I was brought up to believe in independence which was the example my mother had set for me. I don’t think I entered this relationship with any grand plans, I was 17 and in love sure but I was more excited about university life than setting up home. I adore my partner but he never really wanted me to leave the city to study, in truth the main reason I stayed was because my mum was pregnant and at the time alone. If I had left certainly I wasn’t about to abandon my relationship but I do wonder what would have become of us. Looking around I don’t think I’m all that young to settle, most of my friends and classmates already had mortgages and children years ago, I feel more like the odd one out for not.
How do people react when they see you are settling down at a young age? Do you find people are surprised? Do you think there is some kind of stigma attached to those that have decided to go ‘against the grain’ of partying and wild abandon?!?
Thank you Martin I like all this talk of young! I think people are more surprised that we have been together for the length of time we have more than our ages now we are a little older.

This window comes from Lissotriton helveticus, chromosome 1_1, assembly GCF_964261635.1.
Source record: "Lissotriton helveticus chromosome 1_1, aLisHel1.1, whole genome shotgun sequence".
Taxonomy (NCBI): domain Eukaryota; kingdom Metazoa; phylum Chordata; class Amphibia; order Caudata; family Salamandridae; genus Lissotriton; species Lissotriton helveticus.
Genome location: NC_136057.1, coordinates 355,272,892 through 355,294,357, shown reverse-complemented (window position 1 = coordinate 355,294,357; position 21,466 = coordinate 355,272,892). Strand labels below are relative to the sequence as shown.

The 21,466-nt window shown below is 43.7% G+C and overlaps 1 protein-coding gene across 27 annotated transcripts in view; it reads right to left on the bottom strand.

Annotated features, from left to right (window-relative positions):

This stigma was never really a problem for me as having a long term partner even as a teenager never meant a complete end to going out with friends and having fun. Had we never met I doubt I would have ever been a wild partier anyway, I am far to introverted for that. There are those who make spiteful comments which does bemuse me a little as I am not trying to prove a point or appear as virtuous or smug. I just find little point in acting on some suggestions for me to play the field; maybe I am missing something but why leave a happy relationship!
Does ‘settling down’ involve having children any time soon?
Oh gawd not another one! I am asked this question quite frequently but while I’m not really all that maternal that’s not to say I won’t ever have a child, just not quite yet.
Thank Chatterbox for this one: When it comes to freelance design projects, how do you correlate what your clients have in mind with your own artistic aptitude?